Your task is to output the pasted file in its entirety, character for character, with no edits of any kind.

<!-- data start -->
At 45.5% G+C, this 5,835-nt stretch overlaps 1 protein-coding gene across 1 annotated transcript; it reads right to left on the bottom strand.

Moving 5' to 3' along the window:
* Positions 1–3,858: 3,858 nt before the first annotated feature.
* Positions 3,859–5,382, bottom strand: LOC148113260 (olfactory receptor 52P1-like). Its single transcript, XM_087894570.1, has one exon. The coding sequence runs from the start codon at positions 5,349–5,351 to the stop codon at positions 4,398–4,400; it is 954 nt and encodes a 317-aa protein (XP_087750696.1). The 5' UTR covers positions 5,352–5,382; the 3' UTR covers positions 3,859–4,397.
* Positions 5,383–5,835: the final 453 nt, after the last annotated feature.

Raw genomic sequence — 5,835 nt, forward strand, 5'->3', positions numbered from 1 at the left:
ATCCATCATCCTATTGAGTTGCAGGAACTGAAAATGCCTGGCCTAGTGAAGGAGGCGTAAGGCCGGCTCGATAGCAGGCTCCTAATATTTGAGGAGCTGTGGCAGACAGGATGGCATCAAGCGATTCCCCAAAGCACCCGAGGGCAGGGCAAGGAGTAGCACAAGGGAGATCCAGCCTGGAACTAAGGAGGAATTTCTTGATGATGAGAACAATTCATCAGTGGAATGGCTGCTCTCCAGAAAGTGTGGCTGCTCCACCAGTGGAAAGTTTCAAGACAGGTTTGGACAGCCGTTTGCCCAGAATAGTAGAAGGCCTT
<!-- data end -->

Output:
At 45.5% G+C, this 5,835-nt stretch overlaps 1 protein-coding gene across 1 annotated transcript; it reads right to left on the bottom strand.

Moving 5' to 3' along the window:
* Positions 1–3,858: 3,858 nt before the first annotated feature.
* Positions 3,859–5,382, bottom strand: LOC148113260 (olfactory receptor 52P1-like). Its single transcript, XM_087894570.1, has one exon. The coding sequence runs from the start codon at positions 5,349–5,351 to the stop codon at positions 4,398–4,400; it is 954 nt and encodes a 317-aa protein (XP_087750696.1). The 5' UTR covers positions 5,352–5,382; the 3' UTR covers positions 3,859–4,397.
* Positions 5,383–5,835: the final 453 nt, after the last annotated feature.

Raw genomic sequence — 5,835 nt, forward strand, 5'->3', positions numbered from 1 at the left:
ATCCATCATCCTATTGAGTTGCAGGAACTGAAAATGCCTGGCCTAGTGAAGGAGGCGTAAGGCCGGCTCGATAGCAGGCTCCTAATATTTGAGGAGCTGTGGCAGACAGGATGGCATCAAGCGATTCCCCAAAGCACCCGAGGGCAGGGCAAGGAGTAGCACAAGGGAGATCCAGCCTGGAACTAAGGAGGAATTTCTTGATGATGAGAACAATTCATCAGTGGAATGGCTGCTCTCCAGAAAGTGTGGCTGCTCCACCAGTGGAAAGTTTCAAGACAGGTTTGGACAGCCGTTTGCCCAGAATAGTAGAAGGCCTT